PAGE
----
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Products > Arctostaphylos 'Howard McMinn'
 
Arctostaphylos 'Howard McMinn' - Manzanita
   
Image of Arctostaphylos 'Howard McMinn'
[2nd Image]
Habit and Cultural Information
Category: Shrub
Family: Ericaceae (Heaths, Heathers)
Origin: California (U.S.A.)
Evergreen: Yes
Flower Color: Light Pink
Bloomtime: Winter/Spring
Synonyms: (A. densiflora 'Howard McMinn')
Height: 6-10 feet
Width: 6-12 feet
Exposure: Sun or Shade
Summer Dry: Yes
Irrigation (H2O Info): Low Water Needs
Winter Hardiness: 0-10 F
Arctostaphylos 'Howard McMinn' (Manzanita) - A medium-sized, evergreen mounding shrub to 7 to 10 feet tall by as wide with a densely-branched structure - can be kept smaller by pruning. It has beautiful smooth dark red bark and narrow 3/4 to 1 1/2-inch-long shiny green leaves and from late winter into spring appear intensely showy clusters of many small white flowers, tinged with light pink.

Plant in full sun to light shade. Though it requires little irrigation in coastal gardens, this plant can tolerate occasional watering, even applied overhead, which makes it both drought and garden tolerant. It is hardy to 0-10 degrees F. This cultivar is considered by most to be one of the most dependable and adaptable of the manzanitas - what they called "without a doubt, everyone's manzanita" in California Native Plants for the Garden by Carol Bornstein, David Fross and Bart O'Brien. It can be grown in sandy or heavy soils on the coast in full sun and in inland gardens with some shade.

This cultivar is often erroneously listed as a cultivar of the rare Vine Hill Manzanita, Arctostaphylos densiflora, which is a smaller growing pink flowering species with a very restricted natural range near Sebastopol in Sonoma County. Current though it that this plant is definitely of hybrid origin and initially thought possibly a hybrid between Arctostaphylos stanfordiana and A. densiflora because these two species are found in this same Vine Hill area, but the there is a good possibility that several other manzanita species such as Arctostaphylos bakeri and A. manzanita might also be involved in this hybrid. 'Howard McMinn' was first introduced by the Saratoga Horticultural Foundation in 1955 from plants given to them by Howard McMinn, the native plant author and Mills College Botany Professor. McMinn had cultivated a group of Arctostaphylos seedlings on the Mills College campus in Oakland from seedlings he had received from nurseryman Louis Edmunds in the spring of 1949 and he later suggested that the Saratoga Horticultural Foundation test these seedlings out. Besides the plant that was later named for McMinn, the cultivars 'Sentinel' and Harmony were all introduced from these seedlings, with 'Howard McMinn' becoming the most popular and later receiving the Award of Merit from the California Horticultural Society in 1956. The Saratoga Horticultural Foundation originally described it as a low shrub, growing to 5 feet tall, but in the half century since its introduction, it has become apparent that this plant can reach twice this height. We have grown it at our nursery since 1982.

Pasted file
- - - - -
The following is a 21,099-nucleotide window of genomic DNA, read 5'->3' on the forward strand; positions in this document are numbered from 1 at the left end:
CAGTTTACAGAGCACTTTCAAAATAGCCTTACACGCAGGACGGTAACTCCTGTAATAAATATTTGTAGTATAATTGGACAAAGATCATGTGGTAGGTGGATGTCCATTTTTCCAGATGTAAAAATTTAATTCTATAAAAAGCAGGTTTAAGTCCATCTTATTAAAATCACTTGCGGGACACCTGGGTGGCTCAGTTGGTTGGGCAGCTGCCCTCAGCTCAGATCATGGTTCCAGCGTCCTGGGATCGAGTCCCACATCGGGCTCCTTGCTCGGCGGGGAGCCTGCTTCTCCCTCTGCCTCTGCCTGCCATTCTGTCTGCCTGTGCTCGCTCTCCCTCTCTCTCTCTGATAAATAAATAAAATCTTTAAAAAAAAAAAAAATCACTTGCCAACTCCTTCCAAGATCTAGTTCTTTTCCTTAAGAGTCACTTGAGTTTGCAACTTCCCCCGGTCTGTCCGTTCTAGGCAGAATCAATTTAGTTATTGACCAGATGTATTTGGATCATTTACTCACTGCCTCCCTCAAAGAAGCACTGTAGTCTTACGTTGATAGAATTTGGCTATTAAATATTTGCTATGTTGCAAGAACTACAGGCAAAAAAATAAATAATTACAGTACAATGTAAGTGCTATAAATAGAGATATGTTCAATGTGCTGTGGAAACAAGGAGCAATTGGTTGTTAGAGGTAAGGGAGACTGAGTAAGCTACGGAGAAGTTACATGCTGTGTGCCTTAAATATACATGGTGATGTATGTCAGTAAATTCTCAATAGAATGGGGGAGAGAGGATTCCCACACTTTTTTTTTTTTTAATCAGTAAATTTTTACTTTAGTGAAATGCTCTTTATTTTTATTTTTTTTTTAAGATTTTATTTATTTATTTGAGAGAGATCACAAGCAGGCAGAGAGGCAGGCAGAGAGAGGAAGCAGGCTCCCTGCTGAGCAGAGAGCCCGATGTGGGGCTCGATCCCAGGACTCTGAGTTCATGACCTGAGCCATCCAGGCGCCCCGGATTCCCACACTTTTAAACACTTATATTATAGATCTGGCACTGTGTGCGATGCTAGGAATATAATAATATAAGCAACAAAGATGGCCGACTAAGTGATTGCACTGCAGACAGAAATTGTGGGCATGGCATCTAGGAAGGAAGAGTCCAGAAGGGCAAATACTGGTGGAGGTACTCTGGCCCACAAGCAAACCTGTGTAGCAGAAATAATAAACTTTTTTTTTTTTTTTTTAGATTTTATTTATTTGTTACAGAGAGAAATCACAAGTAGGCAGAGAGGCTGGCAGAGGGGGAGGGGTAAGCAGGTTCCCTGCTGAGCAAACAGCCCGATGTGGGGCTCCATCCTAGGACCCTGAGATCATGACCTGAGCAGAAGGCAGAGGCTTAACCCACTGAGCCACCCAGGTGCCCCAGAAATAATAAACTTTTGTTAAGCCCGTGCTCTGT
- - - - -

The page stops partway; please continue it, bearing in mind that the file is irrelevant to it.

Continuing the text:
The name Arctostaphylos was given to the genus by the French (of Scottish descent) naturalist Michel Adanson (1707-1778), who first named the circumboreal Arctostaphylos uva-ursi for plants found in Europe. The name comes from the Greek words 'arktos' meaning "bear" and 'staphyle' meaning grapes in reference to bears eating the fruit and the common name Bearberry also references this fact. 

This information about Arctostaphylos 'Howard McMinn' displayed on this web page is based on research we have conducted in our horticultural library and from reliable online resources. We also will relate observations we have made about it as it grows in our nursery gardens and other gardens visited, as well how our crops have performed in containers in the nursery field. Where appropriate, we will also incorporate comments that we receive from others and we welcome hearing from anyone with additional information, particularly if they can share cultural information that would aid others in growing this plant.

 
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